A New Role For Agencies: Solving ‘Wicked’ Problems?

A New Role For Agencies: Solving ‘Wicked’ Problems?

In this guest post, Dr Ken Hudson (pictured below), a specialist in organisational creativity, former AMEX marketing director and author of The Idea Generator & Speed Thinking, says agencies have a significant role to play in helping brands solve big, complex problems…

Clients need help from their advertising agencies to stimulate demand for their products or services and build their brands.


Most agencies excel at meeting this requirement. But there is another challenge, which clients desperately need help.

It’s how to solve wicked business problems.

What is a wicked problem?

‘One that is difficult or impossible to solve because of incomplete, contradictory and changing requirements that are often difficult to recognise’ (Wikipedia). These are typically social and cultural problems, involving many people, major impacts or changes. Wicked problems are made even more difficult to solve because of the interconnected nature of this issue with other issues e.g. climate change or the refugee crisis.

But business and organisational leaders have their own wicked problems to solve. These are big, difficult, interconnected challenges which might involve massive changes and resources e.g. the loss of trust in institutions, brands and platforms (Facebook comes to mind).

The good news is that ad agencies are ideally suited to help clients with these types of problems.


Because the ad agency is slightly distant from the issue (i.e. emotionally, politically and financially) which means that the wicked problem can be more objectively viewed.

In addition, by definition a wicked problem cannot be solved using business as usual thinking. It can only be solved through imagination and creative thinking both of which are in abundant supply at most advertising agencies.

But how to solve a wicked problem?

Here are my six suggestions.

Agree that it is a wicked problem

This means that it should be treated differently from other business, communication and advertising challenges.

A business-as-usual approach will not work with these types of problems.

The problem should be defined in a loose – tight way. This means that the problem might be defined in general terms to start with but may become more concrete when more data, information, interconnections and insights emerge. Being locked into an initial, fixed problem definition whilst comfortable does not encourage the emergence of new, radical possible solutions.

It might mean also that the problem needs to be reframed.

Form a wicked problem team

Form a core team comprising of a diverse group of people from the client, agency, research, data etc.

And complement this team with a range of specialists (as required). These might include for example, scientists, academics, psychologists, start-ups, students etc.

The key point here is that a wicked problem can only be solved by looking at it with fresh eyes.

Remember – one wicked problem per team!

Everything is up for grabs

This means that past assumptions, business models, products and pricing mechanisms can be thrown out.

What worked in the past will not work for a wicked problem.

Although it might be useful to explore how other categories, industries, cultures or countries have solved other wicked problems.

Grounded imagination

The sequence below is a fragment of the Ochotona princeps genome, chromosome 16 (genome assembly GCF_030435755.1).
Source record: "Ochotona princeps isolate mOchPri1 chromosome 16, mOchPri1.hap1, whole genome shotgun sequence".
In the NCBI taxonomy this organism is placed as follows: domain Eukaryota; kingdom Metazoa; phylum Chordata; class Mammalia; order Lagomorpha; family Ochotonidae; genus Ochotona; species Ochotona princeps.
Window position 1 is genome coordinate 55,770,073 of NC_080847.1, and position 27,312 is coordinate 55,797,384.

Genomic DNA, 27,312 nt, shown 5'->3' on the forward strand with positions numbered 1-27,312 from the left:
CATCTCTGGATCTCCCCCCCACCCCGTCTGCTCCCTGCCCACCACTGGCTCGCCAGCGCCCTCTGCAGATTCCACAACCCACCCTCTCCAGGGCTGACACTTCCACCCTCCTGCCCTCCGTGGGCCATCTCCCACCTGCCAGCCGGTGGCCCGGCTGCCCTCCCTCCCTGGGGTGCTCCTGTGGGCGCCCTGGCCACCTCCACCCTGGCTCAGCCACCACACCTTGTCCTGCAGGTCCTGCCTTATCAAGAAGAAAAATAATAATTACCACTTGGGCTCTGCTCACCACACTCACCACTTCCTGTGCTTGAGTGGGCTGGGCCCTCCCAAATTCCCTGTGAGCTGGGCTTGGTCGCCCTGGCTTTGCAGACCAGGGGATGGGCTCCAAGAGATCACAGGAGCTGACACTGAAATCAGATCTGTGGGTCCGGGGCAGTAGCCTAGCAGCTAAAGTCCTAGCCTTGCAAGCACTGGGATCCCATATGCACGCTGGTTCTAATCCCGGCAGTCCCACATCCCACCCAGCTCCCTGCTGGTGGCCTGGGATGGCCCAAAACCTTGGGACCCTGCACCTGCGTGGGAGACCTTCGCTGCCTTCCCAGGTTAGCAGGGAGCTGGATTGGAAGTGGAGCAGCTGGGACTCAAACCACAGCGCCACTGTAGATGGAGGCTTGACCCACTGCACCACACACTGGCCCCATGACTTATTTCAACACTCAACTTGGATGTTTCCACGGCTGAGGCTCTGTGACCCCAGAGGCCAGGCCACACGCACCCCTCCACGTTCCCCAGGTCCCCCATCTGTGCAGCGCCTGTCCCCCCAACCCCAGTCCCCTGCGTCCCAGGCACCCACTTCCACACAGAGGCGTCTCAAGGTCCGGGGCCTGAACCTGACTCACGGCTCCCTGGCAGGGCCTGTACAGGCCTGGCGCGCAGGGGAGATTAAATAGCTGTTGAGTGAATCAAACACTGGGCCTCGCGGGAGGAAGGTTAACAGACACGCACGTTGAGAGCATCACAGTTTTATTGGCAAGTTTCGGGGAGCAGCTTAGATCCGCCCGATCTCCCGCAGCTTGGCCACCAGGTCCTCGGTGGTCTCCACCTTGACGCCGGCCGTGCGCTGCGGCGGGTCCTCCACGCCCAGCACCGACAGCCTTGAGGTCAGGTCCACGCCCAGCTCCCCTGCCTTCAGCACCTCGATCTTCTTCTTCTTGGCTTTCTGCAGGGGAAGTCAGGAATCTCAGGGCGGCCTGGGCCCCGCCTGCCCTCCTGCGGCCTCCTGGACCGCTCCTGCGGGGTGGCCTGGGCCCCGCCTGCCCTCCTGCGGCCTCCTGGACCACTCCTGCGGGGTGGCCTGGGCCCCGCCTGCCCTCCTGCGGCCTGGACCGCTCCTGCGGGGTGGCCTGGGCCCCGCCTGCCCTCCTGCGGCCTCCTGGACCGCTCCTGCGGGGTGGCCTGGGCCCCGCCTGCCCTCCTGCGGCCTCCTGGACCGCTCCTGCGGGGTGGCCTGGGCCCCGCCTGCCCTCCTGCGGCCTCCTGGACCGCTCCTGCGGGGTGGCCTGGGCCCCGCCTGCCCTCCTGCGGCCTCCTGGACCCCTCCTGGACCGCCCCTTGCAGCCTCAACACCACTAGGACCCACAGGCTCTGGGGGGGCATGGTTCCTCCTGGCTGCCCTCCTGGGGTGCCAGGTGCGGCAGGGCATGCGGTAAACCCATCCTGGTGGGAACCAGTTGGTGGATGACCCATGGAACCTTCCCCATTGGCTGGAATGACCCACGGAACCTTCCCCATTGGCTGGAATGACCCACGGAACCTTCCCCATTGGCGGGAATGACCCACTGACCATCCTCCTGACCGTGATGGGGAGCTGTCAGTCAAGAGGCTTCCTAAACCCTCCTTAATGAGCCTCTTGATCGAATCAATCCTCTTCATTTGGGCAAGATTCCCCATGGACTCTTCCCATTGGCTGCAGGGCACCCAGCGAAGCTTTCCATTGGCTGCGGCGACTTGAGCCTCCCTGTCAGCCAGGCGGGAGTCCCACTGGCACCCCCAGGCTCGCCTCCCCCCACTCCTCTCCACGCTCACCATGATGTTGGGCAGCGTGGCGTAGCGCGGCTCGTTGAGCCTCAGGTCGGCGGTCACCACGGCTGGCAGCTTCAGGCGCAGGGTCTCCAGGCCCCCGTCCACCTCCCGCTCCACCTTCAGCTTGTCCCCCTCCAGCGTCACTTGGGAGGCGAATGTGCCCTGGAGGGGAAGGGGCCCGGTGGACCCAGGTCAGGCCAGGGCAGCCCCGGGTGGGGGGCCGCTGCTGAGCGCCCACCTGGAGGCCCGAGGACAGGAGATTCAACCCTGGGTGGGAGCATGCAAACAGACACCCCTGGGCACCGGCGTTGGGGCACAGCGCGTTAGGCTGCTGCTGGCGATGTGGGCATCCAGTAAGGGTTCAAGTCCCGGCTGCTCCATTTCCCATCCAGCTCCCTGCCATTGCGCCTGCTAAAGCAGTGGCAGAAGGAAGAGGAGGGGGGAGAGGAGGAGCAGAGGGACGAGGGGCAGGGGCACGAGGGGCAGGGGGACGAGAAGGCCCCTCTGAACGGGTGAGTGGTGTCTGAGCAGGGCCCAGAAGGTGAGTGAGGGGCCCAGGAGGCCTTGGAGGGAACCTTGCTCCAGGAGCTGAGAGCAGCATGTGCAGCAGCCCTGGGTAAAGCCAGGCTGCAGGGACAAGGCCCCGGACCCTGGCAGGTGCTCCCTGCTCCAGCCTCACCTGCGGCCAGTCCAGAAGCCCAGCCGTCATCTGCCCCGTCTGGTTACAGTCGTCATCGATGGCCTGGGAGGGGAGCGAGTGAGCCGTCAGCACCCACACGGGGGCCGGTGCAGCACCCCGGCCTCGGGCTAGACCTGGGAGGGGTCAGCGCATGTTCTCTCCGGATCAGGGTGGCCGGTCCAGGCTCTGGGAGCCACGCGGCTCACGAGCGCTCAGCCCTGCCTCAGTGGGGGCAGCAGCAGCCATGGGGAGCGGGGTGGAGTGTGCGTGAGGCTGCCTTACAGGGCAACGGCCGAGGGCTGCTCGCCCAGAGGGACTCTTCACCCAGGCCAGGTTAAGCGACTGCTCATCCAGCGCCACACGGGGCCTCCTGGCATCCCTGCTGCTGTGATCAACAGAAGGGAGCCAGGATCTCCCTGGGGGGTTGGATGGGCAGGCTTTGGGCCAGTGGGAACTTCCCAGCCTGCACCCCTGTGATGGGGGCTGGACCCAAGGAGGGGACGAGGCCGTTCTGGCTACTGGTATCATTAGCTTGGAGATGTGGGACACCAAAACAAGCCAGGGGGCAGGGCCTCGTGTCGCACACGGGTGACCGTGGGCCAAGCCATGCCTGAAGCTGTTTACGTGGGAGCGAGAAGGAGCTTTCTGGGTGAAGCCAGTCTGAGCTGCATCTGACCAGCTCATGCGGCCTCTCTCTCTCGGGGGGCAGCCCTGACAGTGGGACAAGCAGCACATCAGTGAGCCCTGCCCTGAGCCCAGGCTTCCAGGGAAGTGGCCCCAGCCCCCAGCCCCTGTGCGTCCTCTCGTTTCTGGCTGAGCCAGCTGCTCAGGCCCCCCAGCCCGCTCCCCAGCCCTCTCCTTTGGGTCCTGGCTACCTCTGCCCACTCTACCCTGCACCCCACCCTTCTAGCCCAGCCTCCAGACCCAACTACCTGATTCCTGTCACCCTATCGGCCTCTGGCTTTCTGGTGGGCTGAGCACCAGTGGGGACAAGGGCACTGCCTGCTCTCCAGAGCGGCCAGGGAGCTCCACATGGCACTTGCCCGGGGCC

Wicked problems require wicked solutions.

These are ideas that may not have been tried before. The goal is to break the existing thinking and solution patterns.

But this requires data. Imagination always works better when it is grounded in real data.

Need a deadline

A wicked problem team needs a deadline and key milestones along the way. This provides urgency, drama and can create a sense of accomplishment via a series of small wins.

By definition wicked problems are big. This is why a big solution is needed but can often only be achieved through a series of small steps.

Adopt a test, re-test mindset

A wicked problem involves a leap into the unknown. To help forge a new way forward the wicked team should adopt a test, retest mindset. This encourages greater risk-taking (within limits) and greater, faster learning.

In summary

Tackling a client wicked business problem can be a rich, new area of opportunity for advertising agencies, brand consultants or market research companies.

You might just solve something that no-one has before which is exciting, you will help your clients and generate an extra revenue stream.

Is it time to establish the wicked problem division at your agency?

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    Latest comments
    1. Agree — of course agencies should be focusing on this! But to do so they’d have to get out of the transactional, silo’d, artefact production-and-delivery mentality and get back to a focus on thinking and strategy. I have an international ad agency background and now specialise in working with Wicked Problems as a consultant, teaching several courses on it at MGSM business school. The skills I learned in my agency years — particularly the ability to deal with ambiguity and conflicting stakeholders, the nebulous area of brands, evaluating creative ideas and influencing behaviour — have been invaluable. It’s the wicked areas where agencies can truly add value, particularly in helping clients develop a mindset where they can navigate the intangibles and the ambiguity instead of having to cling to the concrete.

      A question though — the last several times I’ve played with agencies in recent history I’ve seen a marked move away from “big picture” generalist strategic thinking (couldn’t make it a profit centre) towards a narrow, channel driven specialist strategy focus, with billing focussing on tangible outputs rather than upfront thinking. Is this a fair reflection and if so, is it changing?

Dr Ken Hudson wicked problems

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